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Singapore-based agricultural company, Robust International, plans expansion to Nigeria

Singapore’s private sector will play a critical role in improving the livelihoods of thousands of smallholder farmers and lowering greenhouse gas (GHG) emissions in Nigeria, following the construction of a new warehouse and processing complex for agricultural commodities in the country.

IFC, the largest global development institution focused on the private sector in emerging markets, has agreed to issue $18 million in debt financing to Robust International (Robust), a Singapore-based agricultural company with operations across the Asia-Pacific region and sub-Saharan Africa. Founded in 2006, Robust primarily trades in specialty crops such as cashews, sesame, ginger, and gum arabic, among others.

The company will use proceeds from the loan to build modern warehouses and processing facilities in northern Nigeria, and the financing is one of the first investments in modern secondary sesame processing in that region. The project will improve smallholder farmers’ access to modern storage and processing facilities, while allowing Robust to increase direct sourcing volumes with smallholder farmers. The storage facilities will relieve farmers of the need to store their own crops in often poor conditions, which leads to high post-harvest losses and unnecessary GHG emissions related to spoiled food, which account for around 5 percent of Nigeria’s total GHG emissions.

The financing package consists of a senior secured loan of up to $9 million from IFC’s own account, as well as a concessional loan of up to $9 million from IFC acting as the implementing entity of the International Development Association’s Private Sector Window.

“Robust is committed to empowering farmers and enriching local communities and has followed and encouraged sustainable farming practices,” said Naarayan Raaghavan, Chairman and Managing Director of Robust. “We are very pleased to work with IFC on this project, which will provide employment opportunities to the local community while significantly contributing to Nigeria’s economic growth and value addition in the country’s supply chain. The project also involves a deeper engagement with smallholder farmers by supporting them in the adoption of sustainable farming methodologies while encouraging and training them to work towards creating awareness on matters pertaining to environmental preservation, as well as contributing to their overall economic wellbeing.”

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Agribusiness is a significant contributor to Nigeria’s economy, providing more than half of its jobs and contributing over 35 percent of its GDP. The sector provides a route out of poverty for many smallholder farmers in the north of the country, which is marred by conflict and where poverty levels are five times higher than in the south.

“We are delighted to partner with Robust in its next phase of growth,” said Kalim M. Shah, Senior Country Manager for Nigeria at IFC. “Modernizing agribusiness and improving the sector’s productivity is crucial to supporting economic development and inclusion in Nigeria, particularly at a time when pandemic-related disruptions and geopolitical tensions are increasing volatility in the sector and impacting food security, further pushing smallholder farmers into poverty.”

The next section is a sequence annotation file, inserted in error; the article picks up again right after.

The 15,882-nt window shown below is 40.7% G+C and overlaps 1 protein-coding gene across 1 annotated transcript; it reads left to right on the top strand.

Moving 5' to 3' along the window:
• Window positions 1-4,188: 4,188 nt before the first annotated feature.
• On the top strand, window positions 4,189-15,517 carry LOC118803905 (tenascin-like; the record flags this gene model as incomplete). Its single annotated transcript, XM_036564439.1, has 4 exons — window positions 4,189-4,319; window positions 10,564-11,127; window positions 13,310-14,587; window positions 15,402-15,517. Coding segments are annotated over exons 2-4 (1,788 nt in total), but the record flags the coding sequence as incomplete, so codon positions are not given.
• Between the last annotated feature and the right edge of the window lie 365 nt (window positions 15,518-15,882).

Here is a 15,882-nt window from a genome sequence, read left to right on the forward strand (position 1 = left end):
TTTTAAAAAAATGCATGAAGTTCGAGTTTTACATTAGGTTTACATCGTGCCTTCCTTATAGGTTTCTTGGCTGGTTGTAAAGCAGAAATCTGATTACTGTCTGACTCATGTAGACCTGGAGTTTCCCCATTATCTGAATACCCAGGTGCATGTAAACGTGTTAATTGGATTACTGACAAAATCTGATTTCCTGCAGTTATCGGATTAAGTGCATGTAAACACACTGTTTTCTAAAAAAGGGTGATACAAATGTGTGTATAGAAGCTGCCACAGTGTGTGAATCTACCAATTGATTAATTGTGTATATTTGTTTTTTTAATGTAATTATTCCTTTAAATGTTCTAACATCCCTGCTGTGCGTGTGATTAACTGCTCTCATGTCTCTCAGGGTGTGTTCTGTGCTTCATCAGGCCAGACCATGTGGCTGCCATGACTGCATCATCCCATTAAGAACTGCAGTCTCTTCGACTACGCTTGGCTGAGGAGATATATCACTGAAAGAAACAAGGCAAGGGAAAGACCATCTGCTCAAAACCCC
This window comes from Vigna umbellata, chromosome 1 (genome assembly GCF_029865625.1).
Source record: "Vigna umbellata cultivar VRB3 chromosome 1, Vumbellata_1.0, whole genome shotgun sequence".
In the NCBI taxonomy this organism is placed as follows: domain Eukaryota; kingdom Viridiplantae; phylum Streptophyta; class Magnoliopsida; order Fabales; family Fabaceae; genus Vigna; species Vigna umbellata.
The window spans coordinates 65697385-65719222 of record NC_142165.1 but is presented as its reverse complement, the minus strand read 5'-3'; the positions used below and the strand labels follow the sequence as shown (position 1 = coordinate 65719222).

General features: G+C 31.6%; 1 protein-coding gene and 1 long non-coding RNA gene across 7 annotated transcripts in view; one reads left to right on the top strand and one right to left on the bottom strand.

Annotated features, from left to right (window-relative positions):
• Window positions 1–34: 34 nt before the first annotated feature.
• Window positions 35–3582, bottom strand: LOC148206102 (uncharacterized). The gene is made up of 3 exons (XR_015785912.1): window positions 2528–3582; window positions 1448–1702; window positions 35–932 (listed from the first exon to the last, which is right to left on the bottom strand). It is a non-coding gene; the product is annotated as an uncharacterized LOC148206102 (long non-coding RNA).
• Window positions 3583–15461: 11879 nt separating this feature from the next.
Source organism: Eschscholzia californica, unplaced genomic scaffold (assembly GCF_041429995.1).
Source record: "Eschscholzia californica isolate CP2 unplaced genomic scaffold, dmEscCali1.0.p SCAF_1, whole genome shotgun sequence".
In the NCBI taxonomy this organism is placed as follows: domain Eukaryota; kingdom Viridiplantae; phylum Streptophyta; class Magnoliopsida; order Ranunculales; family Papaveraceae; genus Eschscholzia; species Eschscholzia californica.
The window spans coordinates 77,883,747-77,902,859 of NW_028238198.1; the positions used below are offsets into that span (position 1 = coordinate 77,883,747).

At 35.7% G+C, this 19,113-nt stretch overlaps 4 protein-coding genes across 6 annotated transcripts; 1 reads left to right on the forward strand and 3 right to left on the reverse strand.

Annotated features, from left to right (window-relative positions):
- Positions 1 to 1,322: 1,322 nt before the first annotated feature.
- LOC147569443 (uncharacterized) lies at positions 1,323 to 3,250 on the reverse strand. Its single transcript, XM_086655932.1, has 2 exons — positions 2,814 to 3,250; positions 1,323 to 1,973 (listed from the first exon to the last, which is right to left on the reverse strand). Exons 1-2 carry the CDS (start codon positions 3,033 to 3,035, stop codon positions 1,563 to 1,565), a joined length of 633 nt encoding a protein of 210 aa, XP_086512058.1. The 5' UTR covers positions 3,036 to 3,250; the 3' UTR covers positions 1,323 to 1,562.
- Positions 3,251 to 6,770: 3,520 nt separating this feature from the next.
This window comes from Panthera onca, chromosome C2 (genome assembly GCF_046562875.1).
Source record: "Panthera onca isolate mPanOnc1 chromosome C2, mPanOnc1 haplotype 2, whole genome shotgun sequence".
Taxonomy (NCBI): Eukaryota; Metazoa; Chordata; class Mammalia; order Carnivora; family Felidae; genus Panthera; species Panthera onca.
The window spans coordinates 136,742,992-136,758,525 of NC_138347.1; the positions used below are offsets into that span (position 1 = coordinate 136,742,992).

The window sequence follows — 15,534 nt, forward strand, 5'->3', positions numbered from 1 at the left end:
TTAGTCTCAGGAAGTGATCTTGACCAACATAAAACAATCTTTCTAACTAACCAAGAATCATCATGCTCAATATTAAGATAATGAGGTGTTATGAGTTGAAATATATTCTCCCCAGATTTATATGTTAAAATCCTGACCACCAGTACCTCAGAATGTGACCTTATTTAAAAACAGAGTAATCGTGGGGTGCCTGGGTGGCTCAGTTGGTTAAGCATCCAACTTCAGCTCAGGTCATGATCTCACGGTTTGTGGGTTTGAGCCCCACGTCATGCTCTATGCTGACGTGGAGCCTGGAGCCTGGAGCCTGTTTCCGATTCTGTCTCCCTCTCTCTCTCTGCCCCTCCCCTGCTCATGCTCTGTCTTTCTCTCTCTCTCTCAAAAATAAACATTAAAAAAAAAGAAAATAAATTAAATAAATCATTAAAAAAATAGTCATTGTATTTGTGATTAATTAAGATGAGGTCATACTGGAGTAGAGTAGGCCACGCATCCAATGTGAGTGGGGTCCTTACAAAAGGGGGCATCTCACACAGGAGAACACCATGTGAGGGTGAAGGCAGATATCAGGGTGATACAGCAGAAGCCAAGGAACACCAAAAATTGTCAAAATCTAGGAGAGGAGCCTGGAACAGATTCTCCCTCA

“IFC has a successful track record of supporting Singapore-based companies with ambitions to build their businesses in emerging markets,” said Nicolas Marquier, Country Manager for Singapore, Malaysia, and Brunei Darussalam at IFC. “Our partnership with Robust is a great example of how Singapore’s private sector can leverage IFC’s innovative financing structures and global expertise to expand in developing countries, helping to alleviate poverty and promote shared prosperity globally.”

As part of the agreement, IFC will support Robust in strengthening its risk management capabilities, improving its environmental and social practices, and smallholder-farmer sourcing and engagement activities, among other areas.

“Through partnerships, our Singapore trading companies continue to make inroads into new geographies,” said Lee Pak Sing, Assistant Chief Executive Officer of Enterprise Singapore. “We are delighted that Robust, a homegrown agricultural commodities company, can collaborate with IFC to serve the Nigerian market. This will further strengthen Singapore’s participation in global trade flows and deepen and widen our trade with the rest of the world.”

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IFC has a successful track record of supporting Singapore-based companies with ambitions to expand in emerging markets using innovative structures, local currency financing solutions, access to capital markets and our unparalleled knowledge gained from more than six decades creating markets and opportunities around the world. We have provided over $5 billion in commitments to Singaporean clients over the last decade to support their expansion into emerging markets globally.

IFC’s partnership with Robust underscores IFC’s growing commitment to Nigeria, with a $2 billion active investment portfolio across sectors including agribusiness, healthcare, manufacturing, infrastructure, technology, and financial services. 

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